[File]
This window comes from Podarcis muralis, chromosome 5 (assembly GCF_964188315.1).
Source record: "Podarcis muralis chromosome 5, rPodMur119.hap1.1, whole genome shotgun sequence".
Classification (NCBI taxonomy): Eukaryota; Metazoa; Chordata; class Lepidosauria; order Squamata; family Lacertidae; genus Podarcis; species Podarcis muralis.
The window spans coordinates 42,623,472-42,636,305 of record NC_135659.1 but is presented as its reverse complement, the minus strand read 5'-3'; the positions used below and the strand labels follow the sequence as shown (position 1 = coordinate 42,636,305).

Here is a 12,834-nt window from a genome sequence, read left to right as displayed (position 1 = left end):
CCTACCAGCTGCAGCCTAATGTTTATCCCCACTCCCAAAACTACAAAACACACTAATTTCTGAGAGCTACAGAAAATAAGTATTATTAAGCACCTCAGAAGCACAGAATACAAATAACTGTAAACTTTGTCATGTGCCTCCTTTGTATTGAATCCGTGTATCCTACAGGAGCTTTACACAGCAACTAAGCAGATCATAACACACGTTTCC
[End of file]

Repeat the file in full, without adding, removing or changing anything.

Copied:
This window comes from Podarcis muralis, chromosome 5 (assembly GCF_964188315.1).
Source record: "Podarcis muralis chromosome 5, rPodMur119.hap1.1, whole genome shotgun sequence".
Classification (NCBI taxonomy): Eukaryota; Metazoa; Chordata; class Lepidosauria; order Squamata; family Lacertidae; genus Podarcis; species Podarcis muralis.
The window spans coordinates 42,623,472-42,636,305 of record NC_135659.1 but is presented as its reverse complement, the minus strand read 5'-3'; the positions used below and the strand labels follow the sequence as shown (position 1 = coordinate 42,636,305).

Here is a 12,834-nt window from a genome sequence, read left to right as displayed (position 1 = left end):
CCTACCAGCTGCAGCCTAATGTTTATCCCCACTCCCAAAACTACAAAACACACTAATTTCTGAGAGCTACAGAAAATAAGTATTATTAAGCACCTCAGAAGCACAGAATACAAATAACTGTAAACTTTGTCATGTGCCTCCTTTGTATTGAATCCGTGTATCCTACAGGAGCTTTACACAGCAACTAAGCAGATCATAACACACGTTTCC